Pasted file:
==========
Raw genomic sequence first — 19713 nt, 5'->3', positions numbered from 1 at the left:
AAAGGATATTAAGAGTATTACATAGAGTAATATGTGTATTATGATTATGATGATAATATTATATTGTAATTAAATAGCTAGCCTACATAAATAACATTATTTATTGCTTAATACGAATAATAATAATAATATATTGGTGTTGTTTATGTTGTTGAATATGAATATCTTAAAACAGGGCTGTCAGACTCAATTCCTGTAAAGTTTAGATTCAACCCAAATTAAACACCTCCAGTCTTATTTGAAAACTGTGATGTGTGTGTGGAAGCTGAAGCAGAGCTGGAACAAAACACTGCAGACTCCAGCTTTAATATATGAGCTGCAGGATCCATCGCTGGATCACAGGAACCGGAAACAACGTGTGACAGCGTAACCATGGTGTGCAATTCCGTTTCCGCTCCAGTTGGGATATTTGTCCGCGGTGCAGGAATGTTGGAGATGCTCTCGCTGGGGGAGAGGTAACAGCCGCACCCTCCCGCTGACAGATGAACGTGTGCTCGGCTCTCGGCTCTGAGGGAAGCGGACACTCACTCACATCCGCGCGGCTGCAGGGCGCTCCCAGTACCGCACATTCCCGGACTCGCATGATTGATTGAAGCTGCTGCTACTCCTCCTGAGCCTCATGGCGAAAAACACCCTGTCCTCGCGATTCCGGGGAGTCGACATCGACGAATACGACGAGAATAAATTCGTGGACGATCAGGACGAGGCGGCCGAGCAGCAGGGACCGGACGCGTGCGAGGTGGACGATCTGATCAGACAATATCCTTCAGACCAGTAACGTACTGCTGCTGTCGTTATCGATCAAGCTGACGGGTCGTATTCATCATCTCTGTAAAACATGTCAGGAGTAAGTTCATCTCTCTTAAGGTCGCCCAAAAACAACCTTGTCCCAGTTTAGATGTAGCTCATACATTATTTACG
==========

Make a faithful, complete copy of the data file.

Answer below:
Raw genomic sequence first — 19713 nt, 5'->3', positions numbered from 1 at the left:
AAAGGATATTAAGAGTATTACATAGAGTAATATGTGTATTATGATTATGATGATAATATTATATTGTAATTAAATAGCTAGCCTACATAAATAACATTATTTATTGCTTAATACGAATAATAATAATAATATATTGGTGTTGTTTATGTTGTTGAATATGAATATCTTAAAACAGGGCTGTCAGACTCAATTCCTGTAAAGTTTAGATTCAACCCAAATTAAACACCTCCAGTCTTATTTGAAAACTGTGATGTGTGTGTGGAAGCTGAAGCAGAGCTGGAACAAAACACTGCAGACTCCAGCTTTAATATATGAGCTGCAGGATCCATCGCTGGATCACAGGAACCGGAAACAACGTGTGACAGCGTAACCATGGTGTGCAATTCCGTTTCCGCTCCAGTTGGGATATTTGTCCGCGGTGCAGGAATGTTGGAGATGCTCTCGCTGGGGGAGAGGTAACAGCCGCACCCTCCCGCTGACAGATGAACGTGTGCTCGGCTCTCGGCTCTGAGGGAAGCGGACACTCACTCACATCCGCGCGGCTGCAGGGCGCTCCCAGTACCGCACATTCCCGGACTCGCATGATTGATTGAAGCTGCTGCTACTCCTCCTGAGCCTCATGGCGAAAAACACCCTGTCCTCGCGATTCCGGGGAGTCGACATCGACGAATACGACGAGAATAAATTCGTGGACGATCAGGACGAGGCGGCCGAGCAGCAGGGACCGGACGCGTGCGAGGTGGACGATCTGATCAGACAATATCCTTCAGACCAGTAACGTACTGCTGCTGTCGTTATCGATCAAGCTGACGGGTCGTATTCATCATCTCTGTAAAACATGTCAGGAGTAAGTTCATCTCTCTTAAGGTCGCCCAAAAACAACCTTGTCCCAGTTTAGATGTAGCTCATACATTATTTACG